TDcal::http(3) FreeBSD Library Functions Manual TDcal::http(3)

TDcal Perl programming library

use TDcal::http;

($status, $resp, $http, $hdr_last_modified, $hdr_etag) =
http_request($sockref, $req, $path, $host, $auth, $close, $lastmodified, $etag);

$status =

$sockref =
sock_open($proto, $host, $port, $sockref);


TDcal::http provides functions that provide socket management and interraction with remote HTTP servers.

http_request() sends a request over the network to a remote HTTP server using either the HTTPS or the HTTP protocols. It reads the response, parses certain types of response into simpler ones and returns the end result. http_request() takes as arguments $sockref, a reference to an open socket obtained from sock_open(); $req a hashref containing the request to be sent (see below); $path, the URL to be requested; $host, the host's domain name; $auth, a hashref to the access authorization information (again, below); $close, a boolean flag which indicates whether or not to close the socket after use; and $lastmodified and $etag, any ‘Last-Modified’ and ‘Etag’ header strings received from an earlier request on this URL. All arguments must be provided, except $lastmodified and $etag which may be ‘undef’ if they are not available.

http_request() formats the HTTP request and sends it to the remote server. It then reads the server's response. Both simple as well as chunked HTTP responses are accepted; if the server is sending a chunked response, http_request() performs multiple reads to obtain all chunks and combine them to a single response. The server's HTTP header status line as well as its ‘Last-Modified’ and ‘Etag’ headers, if any, are noted and returned a separate values.

Without $auth, $lastmodified or $etag parameters, http_request() can be used as a general-purpose HTTP interface to any web server. When $auth is provided, it adds an ‘Authorization:’ header. When $lastmodified is provided, an ‘If-Modified-Since:’ header is added. And when $etag is provided, an ‘If-None-Match:’ header is added if the request is a ‘PUT’.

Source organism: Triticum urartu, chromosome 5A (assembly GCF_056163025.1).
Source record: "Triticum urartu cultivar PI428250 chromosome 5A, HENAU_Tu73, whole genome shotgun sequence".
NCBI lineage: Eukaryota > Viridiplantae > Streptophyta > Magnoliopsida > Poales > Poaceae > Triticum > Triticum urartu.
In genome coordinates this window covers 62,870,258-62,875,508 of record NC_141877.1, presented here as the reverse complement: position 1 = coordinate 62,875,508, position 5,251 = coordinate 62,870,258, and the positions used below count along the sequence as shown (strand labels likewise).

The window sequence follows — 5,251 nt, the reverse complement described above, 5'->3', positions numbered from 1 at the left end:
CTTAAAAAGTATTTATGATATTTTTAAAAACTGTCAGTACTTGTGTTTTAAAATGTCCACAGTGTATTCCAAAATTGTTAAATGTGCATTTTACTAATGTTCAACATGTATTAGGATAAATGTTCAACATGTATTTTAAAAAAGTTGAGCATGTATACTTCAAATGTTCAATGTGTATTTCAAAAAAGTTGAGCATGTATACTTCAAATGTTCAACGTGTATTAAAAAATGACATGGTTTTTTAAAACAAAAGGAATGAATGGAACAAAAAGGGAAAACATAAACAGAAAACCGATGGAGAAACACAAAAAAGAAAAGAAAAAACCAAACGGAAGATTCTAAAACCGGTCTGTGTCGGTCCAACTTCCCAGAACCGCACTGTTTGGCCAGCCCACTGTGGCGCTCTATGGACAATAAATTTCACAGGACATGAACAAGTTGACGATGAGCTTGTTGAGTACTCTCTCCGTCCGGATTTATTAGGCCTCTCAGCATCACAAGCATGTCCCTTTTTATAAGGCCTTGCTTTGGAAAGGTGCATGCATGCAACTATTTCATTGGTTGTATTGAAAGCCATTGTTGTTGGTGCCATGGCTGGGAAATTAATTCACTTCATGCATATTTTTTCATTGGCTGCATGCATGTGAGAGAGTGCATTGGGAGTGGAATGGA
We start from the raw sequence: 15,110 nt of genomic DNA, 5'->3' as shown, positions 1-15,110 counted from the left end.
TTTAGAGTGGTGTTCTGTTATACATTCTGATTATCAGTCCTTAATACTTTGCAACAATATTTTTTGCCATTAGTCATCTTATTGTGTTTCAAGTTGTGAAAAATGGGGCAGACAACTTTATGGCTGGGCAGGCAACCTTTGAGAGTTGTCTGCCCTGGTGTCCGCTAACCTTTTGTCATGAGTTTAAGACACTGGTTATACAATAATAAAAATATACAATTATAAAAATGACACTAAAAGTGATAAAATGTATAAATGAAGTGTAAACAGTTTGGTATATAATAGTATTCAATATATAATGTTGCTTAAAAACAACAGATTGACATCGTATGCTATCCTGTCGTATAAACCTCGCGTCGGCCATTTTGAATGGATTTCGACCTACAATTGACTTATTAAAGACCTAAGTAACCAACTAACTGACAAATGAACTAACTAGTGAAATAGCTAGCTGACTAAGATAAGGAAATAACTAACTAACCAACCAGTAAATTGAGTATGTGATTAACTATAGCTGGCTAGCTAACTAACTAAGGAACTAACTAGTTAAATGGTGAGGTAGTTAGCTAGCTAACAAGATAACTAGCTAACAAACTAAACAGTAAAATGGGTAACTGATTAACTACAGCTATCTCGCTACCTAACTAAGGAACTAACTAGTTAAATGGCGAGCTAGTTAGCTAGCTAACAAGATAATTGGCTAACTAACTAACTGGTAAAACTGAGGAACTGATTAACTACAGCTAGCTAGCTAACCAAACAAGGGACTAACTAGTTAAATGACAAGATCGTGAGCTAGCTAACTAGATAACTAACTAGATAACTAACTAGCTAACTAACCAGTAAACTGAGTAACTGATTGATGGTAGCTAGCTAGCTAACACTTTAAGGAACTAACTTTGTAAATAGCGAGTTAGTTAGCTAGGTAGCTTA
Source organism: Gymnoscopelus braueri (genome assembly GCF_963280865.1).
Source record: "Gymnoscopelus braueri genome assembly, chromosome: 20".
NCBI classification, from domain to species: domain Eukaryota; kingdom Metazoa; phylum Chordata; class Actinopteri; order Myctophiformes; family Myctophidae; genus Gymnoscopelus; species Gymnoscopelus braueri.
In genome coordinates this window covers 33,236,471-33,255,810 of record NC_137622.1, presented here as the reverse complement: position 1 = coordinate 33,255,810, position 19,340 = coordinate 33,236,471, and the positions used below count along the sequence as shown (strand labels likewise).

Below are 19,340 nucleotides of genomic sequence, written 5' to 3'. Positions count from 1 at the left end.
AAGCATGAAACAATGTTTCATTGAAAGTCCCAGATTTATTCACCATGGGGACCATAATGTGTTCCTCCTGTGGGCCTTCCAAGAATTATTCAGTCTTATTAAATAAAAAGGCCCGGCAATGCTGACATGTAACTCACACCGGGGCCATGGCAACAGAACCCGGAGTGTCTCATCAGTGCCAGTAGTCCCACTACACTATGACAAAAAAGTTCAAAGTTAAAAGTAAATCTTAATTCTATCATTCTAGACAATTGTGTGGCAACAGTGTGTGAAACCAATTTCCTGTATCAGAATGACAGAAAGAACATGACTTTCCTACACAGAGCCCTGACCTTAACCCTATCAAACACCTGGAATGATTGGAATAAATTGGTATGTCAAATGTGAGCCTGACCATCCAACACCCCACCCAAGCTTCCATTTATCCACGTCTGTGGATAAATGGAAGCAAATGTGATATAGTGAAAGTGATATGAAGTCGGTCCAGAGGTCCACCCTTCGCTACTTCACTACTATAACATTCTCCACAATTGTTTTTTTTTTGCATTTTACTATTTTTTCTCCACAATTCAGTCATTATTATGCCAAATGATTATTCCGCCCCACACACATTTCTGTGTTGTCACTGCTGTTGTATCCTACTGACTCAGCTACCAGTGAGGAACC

http_status() takes a HTTP header status line as returned from http_request() and parses it, returning the numeric HTTP status value.

The socket functions sock_open() and sock_close() provide a robust, persistent socket management layer.

sock_open() takes a $proto argument which must be either ‘https’ or ‘http’, $host and $port arguments which indicate the host and network port of the socket to open, and $sockref, a socket reference. The final $sockref argument will usually be ‘undef’ but it can be a socket reference returned from a previous call to sock_open() for this same host and URL. This is used internally to maintain the illusion of a persistent socket over multiple HTTP requests to the same server. sock_open() opens the network socket. The $proto and $host arguments must be provided. $port will default to port 443 or 80 as given by $proto. If opened in ‘https’ mode, peer verification is performed; it should be noted that this requires properly configured SSL certificates in the system SSL directory.

sock_close() closes a socket opened by sock_open().

The sockets layer provides the illusion of a persistent socket between this device and the remote server. The persistent socket can be used for a single request such as when downloading an iCalendar calendar, or for repeated HTTP requests to obtain calendar principal, home-set, calendars and the actual calendar data during a CalDAV dialog. The sockets layer takes care of sockets being closed by servers after one or some number of requests or after a timeout and re-opens the socket as needed. It also detects when this device moves between networks and the local network address changes (e.g., following a laptop suspend/move/resume sequence), again re-opening any sockets that were in use.

The $req hashref contains the following fields:
The HTTP command to be sent: ‘GET’, ‘HEAD’, ‘PROPFIND’, ‘PUT’, ‘POST’ or other such HTTP request
an integer which, if non-zero, causes a ‘Depth:’ header to be added with that value
the content type of the data which is put in a ‘Content-Type:’ header
the data to be sent in the body of the request

The $auth hashref contains the following fields:

authorization type, typically ‘Basic’ or ‘Bearer
the base64-encoded basic authorization information or OAuth access token

http_request() returns: $status, the server's HTTP status (the 1xx-5xx value); $resp, the response data (not including the HTTP headers); $http, the HTTP status line (such as "HTTP/1.1 200 Ok"); $hdr_last_modified, the value of the HTTP ‘Last-Modified’ header or ‘undef’ if none; and $hdr_etag, the value of the HTTP ‘Etag’ header or ‘undef’ if none.

http_status() returns the numeric status code value from the server HTTP status line (the 200 in the example above).

sock_open() returns a reference to an open socket or ‘undef’ if the socket could not be opened.

sock_close() does not return a value.

TDcal(3), TDcal(7).

See TDcal(7).

See TDcal(7).
August 18, 2013 FreeBSD 13.0-RELEASE